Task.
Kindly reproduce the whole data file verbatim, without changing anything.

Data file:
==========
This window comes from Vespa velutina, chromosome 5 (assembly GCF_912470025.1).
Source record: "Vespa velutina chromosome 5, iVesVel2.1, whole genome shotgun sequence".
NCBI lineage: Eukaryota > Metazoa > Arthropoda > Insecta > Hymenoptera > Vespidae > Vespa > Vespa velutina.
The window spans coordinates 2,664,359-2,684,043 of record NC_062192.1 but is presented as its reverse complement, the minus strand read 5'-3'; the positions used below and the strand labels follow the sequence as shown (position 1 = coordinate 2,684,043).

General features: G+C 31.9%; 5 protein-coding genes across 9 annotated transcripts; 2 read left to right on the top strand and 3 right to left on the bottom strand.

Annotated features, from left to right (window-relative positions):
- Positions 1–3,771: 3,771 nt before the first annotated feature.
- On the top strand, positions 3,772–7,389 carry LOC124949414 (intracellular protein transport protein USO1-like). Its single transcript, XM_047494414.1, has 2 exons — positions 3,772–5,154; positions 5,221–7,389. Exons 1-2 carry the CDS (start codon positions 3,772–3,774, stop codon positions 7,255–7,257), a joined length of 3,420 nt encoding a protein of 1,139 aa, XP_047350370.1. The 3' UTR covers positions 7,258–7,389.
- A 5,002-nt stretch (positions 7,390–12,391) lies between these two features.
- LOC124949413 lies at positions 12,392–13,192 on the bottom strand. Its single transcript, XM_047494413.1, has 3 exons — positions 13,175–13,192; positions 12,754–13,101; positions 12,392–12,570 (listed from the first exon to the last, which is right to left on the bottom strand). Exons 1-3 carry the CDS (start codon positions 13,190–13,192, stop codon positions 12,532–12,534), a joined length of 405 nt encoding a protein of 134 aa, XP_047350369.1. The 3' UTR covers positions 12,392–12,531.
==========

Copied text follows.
This window comes from Vespa velutina, chromosome 5 (assembly GCF_912470025.1).
Source record: "Vespa velutina chromosome 5, iVesVel2.1, whole genome shotgun sequence".
NCBI lineage: Eukaryota > Metazoa > Arthropoda > Insecta > Hymenoptera > Vespidae > Vespa > Vespa velutina.
The window spans coordinates 2,664,359-2,684,043 of record NC_062192.1 but is presented as its reverse complement, the minus strand read 5'-3'; the positions used below and the strand labels follow the sequence as shown (position 1 = coordinate 2,684,043).

General features: G+C 31.9%; 5 protein-coding genes across 9 annotated transcripts; 2 read left to right on the top strand and 3 right to left on the bottom strand.

Annotated features, from left to right (window-relative positions):
- Positions 1–3,771: 3,771 nt before the first annotated feature.
- On the top strand, positions 3,772–7,389 carry LOC124949414 (intracellular protein transport protein USO1-like). Its single transcript, XM_047494414.1, has 2 exons — positions 3,772–5,154; positions 5,221–7,389. Exons 1-2 carry the CDS (start codon positions 3,772–3,774, stop codon positions 7,255–7,257), a joined length of 3,420 nt encoding a protein of 1,139 aa, XP_047350370.1. The 3' UTR covers positions 7,258–7,389.
- A 5,002-nt stretch (positions 7,390–12,391) lies between these two features.
- LOC124949413 lies at positions 12,392–13,192 on the bottom strand. Its single transcript, XM_047494413.1, has 3 exons — positions 13,175–13,192; positions 12,754–13,101; positions 12,392–12,570 (listed from the first exon to the last, which is right to left on the bottom strand). Exons 1-3 carry the CDS (start codon positions 13,190–13,192, stop codon positions 12,532–12,534), a joined length of 405 nt encoding a protein of 134 aa, XP_047350369.1. The 3' UTR covers positions 12,392–12,531.